This narrative review seeks to examine the relationships between bacterial microbiomes and infectious disease. This is achieved by detailing how different human host microbiomes develop and function, from the earliest infant acquisitions of maternal and environmental species through to the full development of microbiomes by adulthood. Communication between bacterial species or communities of species within and outside of the microbiome is a factor in both maintenance of homeostasis and management of threats from the external environment. Dysbiosis of this homeostasis is key to understanding the development of disease states. Several microbiomes and the microbiota within are used as prime examples of how changes in species composition, particularly at the phylum level, leads to such diverse conditions as inflammatory bowel disease (IBD), type 2 diabetes, psoriasis, Parkinson's disease, reflux oesophagitis and others. The review examines spatial relationships between microbiomes to understand how dysbiosis in the gut microbiome in particular can influence diseases in distant host sites via routes such as the gut-lung, gut-skin and gut-brain axes. Microbiome interaction with host processes such as adaptive immunity is increasingly identified as critical to developing the capacity of the immune system to react to pathogens. Dysbiosis of essential bacteria involved in modification of host substrates such as bile acid components can result in development of Crohn's disease, small intestine bacterial overgrowth, hepatic cancer and obesity. Interactions between microbiomes in distantly located sites are being increasingly being identified, resulting in a 'whole of body' effect by the combined host microbiome.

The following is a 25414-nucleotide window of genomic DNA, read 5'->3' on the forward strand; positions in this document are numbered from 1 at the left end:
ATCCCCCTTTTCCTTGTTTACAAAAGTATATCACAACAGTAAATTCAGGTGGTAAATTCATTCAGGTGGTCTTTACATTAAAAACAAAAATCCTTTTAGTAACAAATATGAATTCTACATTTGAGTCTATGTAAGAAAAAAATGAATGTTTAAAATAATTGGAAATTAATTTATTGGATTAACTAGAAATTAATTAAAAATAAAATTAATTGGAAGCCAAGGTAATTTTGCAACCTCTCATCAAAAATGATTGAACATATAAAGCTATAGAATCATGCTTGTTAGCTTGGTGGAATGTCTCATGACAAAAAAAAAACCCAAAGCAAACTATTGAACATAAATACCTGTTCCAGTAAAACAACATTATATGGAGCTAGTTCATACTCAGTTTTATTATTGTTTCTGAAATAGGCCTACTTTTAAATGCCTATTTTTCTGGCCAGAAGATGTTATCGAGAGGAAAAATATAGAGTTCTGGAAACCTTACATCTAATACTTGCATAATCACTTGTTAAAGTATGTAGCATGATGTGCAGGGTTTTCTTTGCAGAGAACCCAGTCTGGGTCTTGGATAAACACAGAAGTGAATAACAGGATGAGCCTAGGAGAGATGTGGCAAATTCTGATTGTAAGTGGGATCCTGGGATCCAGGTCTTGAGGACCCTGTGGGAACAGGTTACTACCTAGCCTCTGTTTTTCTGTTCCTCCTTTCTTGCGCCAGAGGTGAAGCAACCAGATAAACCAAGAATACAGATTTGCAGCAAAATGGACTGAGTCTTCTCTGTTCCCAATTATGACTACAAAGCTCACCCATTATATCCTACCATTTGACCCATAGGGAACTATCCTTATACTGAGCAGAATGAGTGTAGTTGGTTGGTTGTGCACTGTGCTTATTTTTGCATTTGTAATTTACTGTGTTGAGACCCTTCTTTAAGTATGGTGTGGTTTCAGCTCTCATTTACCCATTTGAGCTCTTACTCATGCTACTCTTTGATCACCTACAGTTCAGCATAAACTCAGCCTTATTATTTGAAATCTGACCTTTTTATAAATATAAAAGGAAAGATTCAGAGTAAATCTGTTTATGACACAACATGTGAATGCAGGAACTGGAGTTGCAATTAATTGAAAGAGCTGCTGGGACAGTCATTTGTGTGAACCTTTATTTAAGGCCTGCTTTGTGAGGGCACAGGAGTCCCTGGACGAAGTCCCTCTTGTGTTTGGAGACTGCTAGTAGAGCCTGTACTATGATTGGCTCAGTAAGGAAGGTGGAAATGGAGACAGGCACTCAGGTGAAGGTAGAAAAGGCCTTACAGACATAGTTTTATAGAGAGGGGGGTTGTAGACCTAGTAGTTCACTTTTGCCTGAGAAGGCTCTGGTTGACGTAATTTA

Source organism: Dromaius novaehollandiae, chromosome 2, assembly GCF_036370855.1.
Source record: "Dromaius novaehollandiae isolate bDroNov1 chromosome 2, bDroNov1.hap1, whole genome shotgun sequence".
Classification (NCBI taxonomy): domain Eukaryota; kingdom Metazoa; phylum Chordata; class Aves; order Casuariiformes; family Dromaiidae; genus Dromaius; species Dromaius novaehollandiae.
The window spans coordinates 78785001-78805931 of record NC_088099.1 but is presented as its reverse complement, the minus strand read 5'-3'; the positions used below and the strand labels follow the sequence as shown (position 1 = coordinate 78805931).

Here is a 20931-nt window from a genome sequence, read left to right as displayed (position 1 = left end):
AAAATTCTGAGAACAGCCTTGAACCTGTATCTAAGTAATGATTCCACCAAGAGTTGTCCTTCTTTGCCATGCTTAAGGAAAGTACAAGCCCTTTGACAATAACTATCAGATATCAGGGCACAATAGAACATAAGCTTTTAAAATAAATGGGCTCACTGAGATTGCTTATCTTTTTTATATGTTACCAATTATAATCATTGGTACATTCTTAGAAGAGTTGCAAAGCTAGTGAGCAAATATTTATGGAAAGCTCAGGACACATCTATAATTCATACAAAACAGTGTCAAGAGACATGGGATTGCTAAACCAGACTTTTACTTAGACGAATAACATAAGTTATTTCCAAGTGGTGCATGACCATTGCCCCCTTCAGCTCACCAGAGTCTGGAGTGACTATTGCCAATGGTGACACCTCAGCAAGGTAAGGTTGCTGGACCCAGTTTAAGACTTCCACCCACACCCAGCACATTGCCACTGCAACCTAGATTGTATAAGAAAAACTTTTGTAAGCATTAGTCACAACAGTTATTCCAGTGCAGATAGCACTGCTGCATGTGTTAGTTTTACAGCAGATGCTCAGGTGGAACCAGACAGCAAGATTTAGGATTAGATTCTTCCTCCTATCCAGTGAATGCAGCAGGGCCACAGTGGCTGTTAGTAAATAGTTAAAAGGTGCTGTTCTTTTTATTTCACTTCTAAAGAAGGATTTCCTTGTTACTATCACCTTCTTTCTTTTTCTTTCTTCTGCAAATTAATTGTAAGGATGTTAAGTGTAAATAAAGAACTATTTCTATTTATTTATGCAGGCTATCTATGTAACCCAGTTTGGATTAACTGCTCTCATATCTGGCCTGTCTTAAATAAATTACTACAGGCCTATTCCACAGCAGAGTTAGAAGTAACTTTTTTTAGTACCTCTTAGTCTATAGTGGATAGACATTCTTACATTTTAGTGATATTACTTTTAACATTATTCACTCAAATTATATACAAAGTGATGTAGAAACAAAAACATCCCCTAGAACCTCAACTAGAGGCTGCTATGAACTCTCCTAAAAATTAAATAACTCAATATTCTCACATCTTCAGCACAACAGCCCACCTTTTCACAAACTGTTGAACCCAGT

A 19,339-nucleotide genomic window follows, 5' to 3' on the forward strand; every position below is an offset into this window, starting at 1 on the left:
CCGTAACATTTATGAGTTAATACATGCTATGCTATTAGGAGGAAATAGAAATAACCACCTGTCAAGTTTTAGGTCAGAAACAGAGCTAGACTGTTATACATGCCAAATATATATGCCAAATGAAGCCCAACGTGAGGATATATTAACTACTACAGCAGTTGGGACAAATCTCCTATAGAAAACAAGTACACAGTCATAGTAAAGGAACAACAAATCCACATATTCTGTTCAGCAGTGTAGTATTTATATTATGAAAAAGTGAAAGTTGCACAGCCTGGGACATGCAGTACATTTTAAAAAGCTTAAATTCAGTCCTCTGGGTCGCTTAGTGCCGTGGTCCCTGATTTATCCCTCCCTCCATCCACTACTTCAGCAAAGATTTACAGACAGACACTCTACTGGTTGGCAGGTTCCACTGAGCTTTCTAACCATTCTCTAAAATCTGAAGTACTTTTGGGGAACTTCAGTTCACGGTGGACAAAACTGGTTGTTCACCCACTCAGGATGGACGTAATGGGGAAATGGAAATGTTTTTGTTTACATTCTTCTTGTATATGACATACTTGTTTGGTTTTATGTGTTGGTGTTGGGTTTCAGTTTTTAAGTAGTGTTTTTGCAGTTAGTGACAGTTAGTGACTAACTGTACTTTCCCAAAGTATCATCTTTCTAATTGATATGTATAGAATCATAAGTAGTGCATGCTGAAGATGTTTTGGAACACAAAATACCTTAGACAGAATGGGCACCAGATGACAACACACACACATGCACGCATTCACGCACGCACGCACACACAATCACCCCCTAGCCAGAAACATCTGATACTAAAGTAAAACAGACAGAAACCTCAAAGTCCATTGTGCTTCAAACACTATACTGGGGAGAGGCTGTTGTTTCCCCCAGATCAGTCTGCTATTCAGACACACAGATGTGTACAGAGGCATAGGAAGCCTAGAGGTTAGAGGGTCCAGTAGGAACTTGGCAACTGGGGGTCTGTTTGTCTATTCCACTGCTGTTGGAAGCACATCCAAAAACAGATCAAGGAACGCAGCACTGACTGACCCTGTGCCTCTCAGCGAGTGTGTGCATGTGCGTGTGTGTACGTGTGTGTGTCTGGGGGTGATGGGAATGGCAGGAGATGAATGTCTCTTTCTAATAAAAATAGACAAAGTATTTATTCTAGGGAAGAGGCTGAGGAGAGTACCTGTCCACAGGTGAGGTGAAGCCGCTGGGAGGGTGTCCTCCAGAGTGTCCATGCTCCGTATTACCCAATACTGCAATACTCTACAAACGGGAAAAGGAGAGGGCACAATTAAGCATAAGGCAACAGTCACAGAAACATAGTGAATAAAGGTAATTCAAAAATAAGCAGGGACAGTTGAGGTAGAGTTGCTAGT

Keywords: Bacterial-infection; bacteriology; biofilm; clinical microbiology; dysbiosis; gut-brain axis; gut-lung axis; gut-skin axis; microbiome; microbiota.
© 2022 The Authors. APMIS published by John Wiley & Sons Ltd on behalf of Scandinavian Societies for Medical Microbiology and Pathology.